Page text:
Paris, France – More than one million cases of the coronavirus have been detected in Europe, just over half the global total, according to a tally compiled by AFP from official sources at 0830 GMT Wednesday.
With at least 1,003,284 cases, including 84,465 deaths, Europe is the worst hit continent. Globally, 1,991,019 COVID-19 infections and 125,955 deaths have been registered.
The tallies, using data collected by AFP from national authorities and information from the World Health Organization (WHO), probably reflect only a fraction of the actual number of infections. Many countries are testing only the most serious cases.
Spain, with 172,541 cases and 18,056 deaths, Italy (162,488 and 21,067), France (143,303 and 15,729) and Germany (127,584 and 3,254) are the only European countries with more than 100,000 infections.
Britain, with 93,873 cases and 12,107 deaths, is the country that currently has highest daily number of new cases.
Spain recorded 523 deaths from the coronavirus on Wednesday, a decline from the previous day, but the number of new daily confirmed cases was the highest in six days.
The new deaths reported by the health ministry take the total number of fatalities to 18,579 — officially third in the world behind the United States and Italy.
Spain recorded 567 deaths from COVID-19 on Tuesday.
The number of new confirmed infections rose by 5,092, or three percent, to 177,633, the biggest daily increase in the number of cases since April 9.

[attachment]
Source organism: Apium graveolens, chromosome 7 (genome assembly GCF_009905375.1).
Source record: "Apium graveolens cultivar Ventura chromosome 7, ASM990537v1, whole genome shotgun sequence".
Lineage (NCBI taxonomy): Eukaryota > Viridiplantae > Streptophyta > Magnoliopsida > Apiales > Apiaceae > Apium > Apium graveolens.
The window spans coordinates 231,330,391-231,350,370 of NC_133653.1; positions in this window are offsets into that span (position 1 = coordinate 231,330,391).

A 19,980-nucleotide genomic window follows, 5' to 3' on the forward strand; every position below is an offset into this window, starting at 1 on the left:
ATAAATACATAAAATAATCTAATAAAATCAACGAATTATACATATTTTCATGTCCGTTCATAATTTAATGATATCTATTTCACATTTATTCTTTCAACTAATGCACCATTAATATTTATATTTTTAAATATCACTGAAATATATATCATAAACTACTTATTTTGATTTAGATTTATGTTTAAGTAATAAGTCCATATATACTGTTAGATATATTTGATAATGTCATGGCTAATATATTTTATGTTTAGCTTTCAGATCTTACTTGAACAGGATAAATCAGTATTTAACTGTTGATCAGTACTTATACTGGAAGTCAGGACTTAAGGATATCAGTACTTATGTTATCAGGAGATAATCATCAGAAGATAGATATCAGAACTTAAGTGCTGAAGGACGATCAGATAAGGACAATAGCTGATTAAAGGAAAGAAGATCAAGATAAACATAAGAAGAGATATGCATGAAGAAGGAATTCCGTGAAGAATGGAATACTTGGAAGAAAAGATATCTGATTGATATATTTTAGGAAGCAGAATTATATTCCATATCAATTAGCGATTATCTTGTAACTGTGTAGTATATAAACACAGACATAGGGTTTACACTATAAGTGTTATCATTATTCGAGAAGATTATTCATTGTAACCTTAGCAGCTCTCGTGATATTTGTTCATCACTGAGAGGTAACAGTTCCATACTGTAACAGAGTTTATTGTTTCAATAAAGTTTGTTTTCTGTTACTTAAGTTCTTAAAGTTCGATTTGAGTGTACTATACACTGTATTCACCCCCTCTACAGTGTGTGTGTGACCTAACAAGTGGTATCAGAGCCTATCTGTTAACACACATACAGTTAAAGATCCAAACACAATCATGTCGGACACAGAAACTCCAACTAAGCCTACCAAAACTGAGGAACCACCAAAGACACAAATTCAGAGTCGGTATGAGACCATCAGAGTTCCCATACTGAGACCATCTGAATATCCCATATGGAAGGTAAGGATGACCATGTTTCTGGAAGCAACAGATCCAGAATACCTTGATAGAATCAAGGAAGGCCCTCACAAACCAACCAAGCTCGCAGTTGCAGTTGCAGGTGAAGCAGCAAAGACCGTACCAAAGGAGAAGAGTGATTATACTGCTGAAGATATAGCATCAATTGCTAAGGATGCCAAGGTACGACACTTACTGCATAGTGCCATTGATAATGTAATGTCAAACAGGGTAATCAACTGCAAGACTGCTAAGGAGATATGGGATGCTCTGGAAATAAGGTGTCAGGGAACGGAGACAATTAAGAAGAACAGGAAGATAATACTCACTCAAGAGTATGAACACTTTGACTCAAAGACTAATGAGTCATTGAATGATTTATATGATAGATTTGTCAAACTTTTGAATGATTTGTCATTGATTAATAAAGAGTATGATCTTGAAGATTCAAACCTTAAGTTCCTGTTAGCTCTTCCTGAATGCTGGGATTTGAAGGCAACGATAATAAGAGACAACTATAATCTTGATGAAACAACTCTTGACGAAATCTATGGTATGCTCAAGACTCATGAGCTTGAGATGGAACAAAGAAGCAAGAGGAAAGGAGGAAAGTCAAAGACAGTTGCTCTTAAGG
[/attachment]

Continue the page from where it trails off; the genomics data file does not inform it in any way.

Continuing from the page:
Health authorities say Spain has overcome the peak of the coronavirus, after registering its highest daily death toll of 950 people on April 2, but warn against relaxing restrictions on the movement of people to curb the spread of the virus.
Spain on March 14 imposed one of the tightest lockdowns in Europe, with people in the nation of around 47 million people allowed outside only to go to work when they can’t do so from home, buy food, seek medical care and briefly walk their dog.
The government tightened the restrictions on March 30 by freezing all non-essential activities like construction and manufacturing for two weeks in a so-called “economic hibernation” — a measure that was lifted on Monday.
“We adopted difficult measures which are effective, which protect and save lives,” Socialist Prime Minister Pedro Sanchez said Wednesday during a debate in parliament.
“As a result of this confinement, I am convinced that Spaniards will shortly recover a bit of normality…a new normality because nothing will be the same until a vaccine is found,” he added in response to criticism from the right over his handling of the pandemic.
The government estimates that about 67 percent of Spaniards are adhering strictly to the lockdown and hardly ever go outside since it was imposed.
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